Scott Berg’s ’38 Nooses’ resonates in Civil War backdrop
Lincoln, Little Crow, and the Beginning of the Frontier’s End
Scott W. Berg
Pantheon: 384 pp., $27.95
In summer 1862, as President Abraham Lincoln waged war to keep 11 Southern slave-holding states from seceding from the Union, four young Dakota Indians approached a farmhouse in what is now central Minnesota looking for food after a failed hunting expedition. Drunk, they quickly compounded a series of bad decisions and shot dead the farmer, two other men, a woman and a 15-year-old girl, all white.
The killings weren’t all that unusual for that time and place. But that moment of drunken score-settling would resonate across the territory and lead to yet another war.
While the recent “Lincoln” movie has pulled the American Civil War into one of its periodic moments in the contemporary spotlight, historian Scott W. Berg reminds us in his splendid new book, “38 Nooses: Lincoln, Little Crow, and the Beginning of the Frontier’s End,” that the Civil War was only part of the nation’s crises in that era.
The killings that day along the American frontier terrorized whites in the region. But it also paradoxically served as a rallying point for the disparate branches of the Mdewakanton Dakota tribe, who converged on the tepee of leader Little Crow to report on what the four men had done and to air a long list of grievances against the expanding United States, from violence to fraud to broken treaties.
Pushed to the brink of tolerance, the Dakota wanted war. Little Crow warned the council of rebels that the murders of the white woman and girl “would bring speedy and indiscriminate retribution down on all of the Dakota, an onslaught they wouldn’t be able to withstand.”
Little Crow decided to lead them into battle anyway, with devastating consequences.
Hundreds of people died that August, most of them white settlers. Vast areas of white-settled territory emptied, including complete villages, a result of very real and savage attacks and a panic-fueled rumor mill that granted the marauding tribesmen more numbers and organization than they had.
In the end, the Union Army made quick work of the rebellion. But there the events, and Berg’s story, veer from frontier confrontation to legal lynching.
Little Crow and a band of about 100 warriors escaped into the Plains, but some 1,500 Dakota men, women and children were either captured or turned themselves in. A hastily convened military tribunal lasting only six weeks found 303 warriors guilty of murder and sentenced them all to hang, based on sketchy evidence and a broad definition of culpability (warriors firing weapons in a military encounter were condemned as murderers with no evidence they hit a target, military or civilian), plus a firm belief by the whites that the region should be cleansed of its native inhabitants.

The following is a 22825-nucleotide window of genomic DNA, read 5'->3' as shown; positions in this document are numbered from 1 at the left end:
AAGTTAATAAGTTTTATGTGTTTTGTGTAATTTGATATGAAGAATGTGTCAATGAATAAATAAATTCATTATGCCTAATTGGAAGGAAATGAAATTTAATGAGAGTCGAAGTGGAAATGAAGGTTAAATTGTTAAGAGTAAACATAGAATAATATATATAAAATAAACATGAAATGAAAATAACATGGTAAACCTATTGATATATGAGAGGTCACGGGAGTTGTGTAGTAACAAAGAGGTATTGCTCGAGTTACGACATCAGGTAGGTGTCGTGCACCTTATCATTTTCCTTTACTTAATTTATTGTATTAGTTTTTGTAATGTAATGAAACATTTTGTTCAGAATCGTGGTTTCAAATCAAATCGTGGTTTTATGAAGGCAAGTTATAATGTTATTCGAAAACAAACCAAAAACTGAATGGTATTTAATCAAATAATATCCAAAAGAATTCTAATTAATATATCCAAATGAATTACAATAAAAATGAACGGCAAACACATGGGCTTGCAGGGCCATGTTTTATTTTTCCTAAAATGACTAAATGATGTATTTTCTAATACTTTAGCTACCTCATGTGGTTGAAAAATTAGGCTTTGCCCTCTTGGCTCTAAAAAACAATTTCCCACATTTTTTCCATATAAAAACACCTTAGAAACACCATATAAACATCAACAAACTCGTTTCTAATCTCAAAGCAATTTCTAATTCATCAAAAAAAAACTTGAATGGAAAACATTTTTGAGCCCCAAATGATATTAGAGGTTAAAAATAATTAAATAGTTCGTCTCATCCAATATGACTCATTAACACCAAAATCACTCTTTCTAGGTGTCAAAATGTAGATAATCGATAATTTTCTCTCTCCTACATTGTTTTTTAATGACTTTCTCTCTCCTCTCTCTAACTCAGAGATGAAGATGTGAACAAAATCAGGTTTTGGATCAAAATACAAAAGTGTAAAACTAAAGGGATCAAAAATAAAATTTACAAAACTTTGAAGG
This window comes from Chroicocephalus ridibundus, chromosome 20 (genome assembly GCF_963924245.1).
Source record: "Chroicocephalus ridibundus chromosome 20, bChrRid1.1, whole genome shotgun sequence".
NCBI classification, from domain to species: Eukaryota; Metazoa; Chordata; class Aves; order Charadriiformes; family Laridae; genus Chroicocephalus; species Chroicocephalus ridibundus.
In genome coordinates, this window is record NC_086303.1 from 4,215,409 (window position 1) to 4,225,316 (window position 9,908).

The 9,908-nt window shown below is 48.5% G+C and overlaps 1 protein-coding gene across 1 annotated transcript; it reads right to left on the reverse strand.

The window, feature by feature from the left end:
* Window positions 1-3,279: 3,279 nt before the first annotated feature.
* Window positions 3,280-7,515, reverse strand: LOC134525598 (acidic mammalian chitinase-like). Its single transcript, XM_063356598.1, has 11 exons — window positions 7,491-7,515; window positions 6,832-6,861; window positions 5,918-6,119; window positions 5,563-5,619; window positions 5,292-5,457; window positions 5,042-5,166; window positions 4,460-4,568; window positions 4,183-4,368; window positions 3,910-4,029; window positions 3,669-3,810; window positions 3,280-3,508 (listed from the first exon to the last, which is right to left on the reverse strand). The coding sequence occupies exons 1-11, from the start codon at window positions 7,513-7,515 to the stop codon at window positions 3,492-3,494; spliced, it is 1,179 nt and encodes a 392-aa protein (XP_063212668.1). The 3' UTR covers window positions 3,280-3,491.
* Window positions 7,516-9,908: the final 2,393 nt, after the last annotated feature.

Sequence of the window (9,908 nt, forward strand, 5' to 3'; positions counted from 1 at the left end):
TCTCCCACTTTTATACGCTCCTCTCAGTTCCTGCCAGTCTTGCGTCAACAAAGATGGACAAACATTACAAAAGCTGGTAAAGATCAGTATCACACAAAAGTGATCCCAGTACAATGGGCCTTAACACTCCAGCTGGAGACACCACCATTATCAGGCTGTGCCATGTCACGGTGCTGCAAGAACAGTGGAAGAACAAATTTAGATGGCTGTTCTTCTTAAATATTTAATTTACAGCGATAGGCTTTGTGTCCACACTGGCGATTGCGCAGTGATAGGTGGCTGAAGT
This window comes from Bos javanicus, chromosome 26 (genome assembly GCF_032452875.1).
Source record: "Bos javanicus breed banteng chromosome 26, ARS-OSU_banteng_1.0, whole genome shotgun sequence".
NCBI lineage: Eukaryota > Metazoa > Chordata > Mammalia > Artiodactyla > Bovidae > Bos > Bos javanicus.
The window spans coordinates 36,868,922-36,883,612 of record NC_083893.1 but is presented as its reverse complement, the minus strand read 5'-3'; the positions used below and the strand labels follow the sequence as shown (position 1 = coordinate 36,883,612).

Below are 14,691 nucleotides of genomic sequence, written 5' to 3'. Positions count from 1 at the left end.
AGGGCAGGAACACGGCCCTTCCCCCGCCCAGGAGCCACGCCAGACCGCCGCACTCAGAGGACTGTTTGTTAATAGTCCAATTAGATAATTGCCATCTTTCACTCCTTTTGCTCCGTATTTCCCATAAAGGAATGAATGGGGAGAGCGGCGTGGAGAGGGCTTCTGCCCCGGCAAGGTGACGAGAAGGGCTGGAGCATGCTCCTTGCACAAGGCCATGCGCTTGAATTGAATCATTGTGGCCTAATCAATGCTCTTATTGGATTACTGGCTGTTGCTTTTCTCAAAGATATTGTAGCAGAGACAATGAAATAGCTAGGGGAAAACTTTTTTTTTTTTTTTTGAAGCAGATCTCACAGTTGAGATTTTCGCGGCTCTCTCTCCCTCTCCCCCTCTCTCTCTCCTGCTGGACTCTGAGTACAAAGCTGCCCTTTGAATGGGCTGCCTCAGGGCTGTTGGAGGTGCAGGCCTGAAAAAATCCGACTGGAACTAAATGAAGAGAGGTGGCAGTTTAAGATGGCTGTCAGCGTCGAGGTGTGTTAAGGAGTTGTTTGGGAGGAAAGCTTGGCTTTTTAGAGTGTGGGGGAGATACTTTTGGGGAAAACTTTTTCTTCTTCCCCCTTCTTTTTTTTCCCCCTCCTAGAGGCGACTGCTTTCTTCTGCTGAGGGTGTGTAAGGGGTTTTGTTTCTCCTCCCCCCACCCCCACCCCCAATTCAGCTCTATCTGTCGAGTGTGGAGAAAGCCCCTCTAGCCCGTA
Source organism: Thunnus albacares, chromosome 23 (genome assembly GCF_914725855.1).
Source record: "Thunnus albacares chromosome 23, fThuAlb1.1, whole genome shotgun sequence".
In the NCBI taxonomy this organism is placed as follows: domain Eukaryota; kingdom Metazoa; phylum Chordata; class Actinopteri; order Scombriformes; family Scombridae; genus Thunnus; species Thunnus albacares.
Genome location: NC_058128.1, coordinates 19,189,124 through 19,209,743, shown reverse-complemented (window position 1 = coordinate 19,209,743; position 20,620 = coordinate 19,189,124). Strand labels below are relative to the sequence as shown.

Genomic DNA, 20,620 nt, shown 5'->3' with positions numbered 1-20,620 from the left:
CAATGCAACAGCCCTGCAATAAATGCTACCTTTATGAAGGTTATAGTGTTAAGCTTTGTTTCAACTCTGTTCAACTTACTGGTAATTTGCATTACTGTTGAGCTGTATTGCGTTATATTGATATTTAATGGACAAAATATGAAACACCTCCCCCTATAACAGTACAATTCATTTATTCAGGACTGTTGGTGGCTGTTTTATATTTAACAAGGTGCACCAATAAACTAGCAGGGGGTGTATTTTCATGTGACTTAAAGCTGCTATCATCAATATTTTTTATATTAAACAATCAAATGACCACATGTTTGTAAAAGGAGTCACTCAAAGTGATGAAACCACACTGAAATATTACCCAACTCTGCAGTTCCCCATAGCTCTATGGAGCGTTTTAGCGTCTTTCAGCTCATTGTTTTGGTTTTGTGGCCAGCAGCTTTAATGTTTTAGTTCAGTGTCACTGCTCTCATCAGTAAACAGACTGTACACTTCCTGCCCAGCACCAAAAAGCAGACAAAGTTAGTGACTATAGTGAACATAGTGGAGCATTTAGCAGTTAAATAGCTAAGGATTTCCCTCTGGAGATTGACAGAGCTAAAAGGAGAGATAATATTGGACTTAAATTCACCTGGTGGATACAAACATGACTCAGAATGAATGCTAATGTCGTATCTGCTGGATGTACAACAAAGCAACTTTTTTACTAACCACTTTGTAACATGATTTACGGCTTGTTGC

Because the sentences were from a military tribunal and not a civilian court, the president had to sign off on them. Lincoln appointed two men to review the verdicts and whittled the execution list to 39 warriors whom he believed had massacred whites. One was later reprieved, bringing the final list to 38.
And on the morning after Christmas 1862, in a public display of revenge, all 38 men were hanged in one single drop from a massive four-sided gallows erected in Mankato, about 85 miles southwest of St. Paul.
It was, Berg reports, the largest legally sanctioned execution in American history, a staggering event whose significance has been overshadowed by the Civil War even as it stands as a telling moment in America’s westward expansion.
Berg does a remarkable job with the story and its aftermath, drawing on memoirs, contemporary reports and presidential papers to re-create — and offer an easy road map through — a complicated narrative. He lets the morality of individual acts and actors stand and fall on their own merits, though it’s clear he believes that many of the condemned Dakota were railroaded.
And even those who were guilty of crimes could well point to significant mitigating circumstances. The uprising was the act of desperate men fighting for their lives, their people and their cultural identity against a much stronger and, in many ways, less moral conqueror. Framed at the time — notably by white writers — as a battle between the civilized and primitive worlds, it was in truth the violent subjugation of a people in possession of land desired by a more powerful neighbor.
And in a poignant moment of irony, Little Crow himself was gunned down seven months later (the same day the Battle of Gettysburg ended) by a farmer and his son as he and his own teenage son, now traveling alone, foraged in a raspberry patch. The farmers didn’t know who they were killing; they were just murdering an Indian to be scalped for a $25 bounty.
Berg wisely doesn’t try to turn what happened during summer and winter 1862 into a morality tale. But the implications are clear. As are the lessons, for those who want to learn. Rebellion invariably is a response, and a nation that fails to understand the pressures that give rise to it is bound to suffer the repeated results.
Martelle is the author, most recently, of “Detroit: A Biography.”
Love a good book?
Get the latest news, events and more from the Los Angeles Times Book Club, and help us get L.A. reading and talking.
You may occasionally receive promotional content from the Los Angeles Times.